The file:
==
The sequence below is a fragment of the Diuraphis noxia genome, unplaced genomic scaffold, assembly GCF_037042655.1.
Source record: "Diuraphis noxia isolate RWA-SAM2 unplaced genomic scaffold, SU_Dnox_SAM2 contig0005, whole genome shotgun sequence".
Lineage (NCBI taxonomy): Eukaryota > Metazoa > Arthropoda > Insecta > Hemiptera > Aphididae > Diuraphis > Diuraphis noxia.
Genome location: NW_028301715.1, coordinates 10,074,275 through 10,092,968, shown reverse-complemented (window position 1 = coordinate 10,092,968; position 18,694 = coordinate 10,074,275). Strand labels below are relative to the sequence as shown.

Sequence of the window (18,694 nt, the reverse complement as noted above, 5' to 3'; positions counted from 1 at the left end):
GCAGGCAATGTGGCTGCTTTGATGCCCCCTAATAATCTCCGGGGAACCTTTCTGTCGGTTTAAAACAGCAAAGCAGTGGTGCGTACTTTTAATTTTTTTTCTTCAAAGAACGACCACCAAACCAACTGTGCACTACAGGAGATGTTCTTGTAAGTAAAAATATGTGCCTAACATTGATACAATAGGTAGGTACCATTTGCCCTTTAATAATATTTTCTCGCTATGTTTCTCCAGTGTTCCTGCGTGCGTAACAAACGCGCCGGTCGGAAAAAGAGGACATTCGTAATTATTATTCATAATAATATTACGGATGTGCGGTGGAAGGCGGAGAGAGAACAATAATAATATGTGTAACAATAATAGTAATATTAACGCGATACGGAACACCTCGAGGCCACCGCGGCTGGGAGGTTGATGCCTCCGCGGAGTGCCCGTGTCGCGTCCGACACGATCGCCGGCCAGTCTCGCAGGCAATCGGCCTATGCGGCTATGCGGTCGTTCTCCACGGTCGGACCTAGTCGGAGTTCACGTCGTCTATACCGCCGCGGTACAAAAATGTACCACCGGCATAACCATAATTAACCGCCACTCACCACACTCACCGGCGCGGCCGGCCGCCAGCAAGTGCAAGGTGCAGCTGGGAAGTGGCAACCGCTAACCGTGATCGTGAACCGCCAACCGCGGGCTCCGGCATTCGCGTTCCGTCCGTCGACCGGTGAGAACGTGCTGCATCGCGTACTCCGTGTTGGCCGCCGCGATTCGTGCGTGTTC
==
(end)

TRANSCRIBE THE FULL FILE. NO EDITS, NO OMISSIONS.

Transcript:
The sequence below is a fragment of the Diuraphis noxia genome, unplaced genomic scaffold, assembly GCF_037042655.1.
Source record: "Diuraphis noxia isolate RWA-SAM2 unplaced genomic scaffold, SU_Dnox_SAM2 contig0005, whole genome shotgun sequence".
Lineage (NCBI taxonomy): Eukaryota > Metazoa > Arthropoda > Insecta > Hemiptera > Aphididae > Diuraphis > Diuraphis noxia.
Genome location: NW_028301715.1, coordinates 10,074,275 through 10,092,968, shown reverse-complemented (window position 1 = coordinate 10,092,968; position 18,694 = coordinate 10,074,275). Strand labels below are relative to the sequence as shown.

Sequence of the window (18,694 nt, the reverse complement as noted above, 5' to 3'; positions counted from 1 at the left end):
GCAGGCAATGTGGCTGCTTTGATGCCCCCTAATAATCTCCGGGGAACCTTTCTGTCGGTTTAAAACAGCAAAGCAGTGGTGCGTACTTTTAATTTTTTTTCTTCAAAGAACGACCACCAAACCAACTGTGCACTACAGGAGATGTTCTTGTAAGTAAAAATATGTGCCTAACATTGATACAATAGGTAGGTACCATTTGCCCTTTAATAATATTTTCTCGCTATGTTTCTCCAGTGTTCCTGCGTGCGTAACAAACGCGCCGGTCGGAAAAAGAGGACATTCGTAATTATTATTCATAATAATATTACGGATGTGCGGTGGAAGGCGGAGAGAGAACAATAATAATATGTGTAACAATAATAGTAATATTAACGCGATACGGAACACCTCGAGGCCACCGCGGCTGGGAGGTTGATGCCTCCGCGGAGTGCCCGTGTCGCGTCCGACACGATCGCCGGCCAGTCTCGCAGGCAATCGGCCTATGCGGCTATGCGGTCGTTCTCCACGGTCGGACCTAGTCGGAGTTCACGTCGTCTATACCGCCGCGGTACAAAAATGTACCACCGGCATAACCATAATTAACCGCCACTCACCACACTCACCGGCGCGGCCGGCCGCCAGCAAGTGCAAGGTGCAGCTGGGAAGTGGCAACCGCTAACCGTGATCGTGAACCGCCAACCGCGGGCTCCGGCATTCGCGTTCCGTCCGTCGACCGGTGAGAACGTGCTGCATCGCGTACTCCGTGTTGGCCGCCGCGATTCGTGCGTGTTC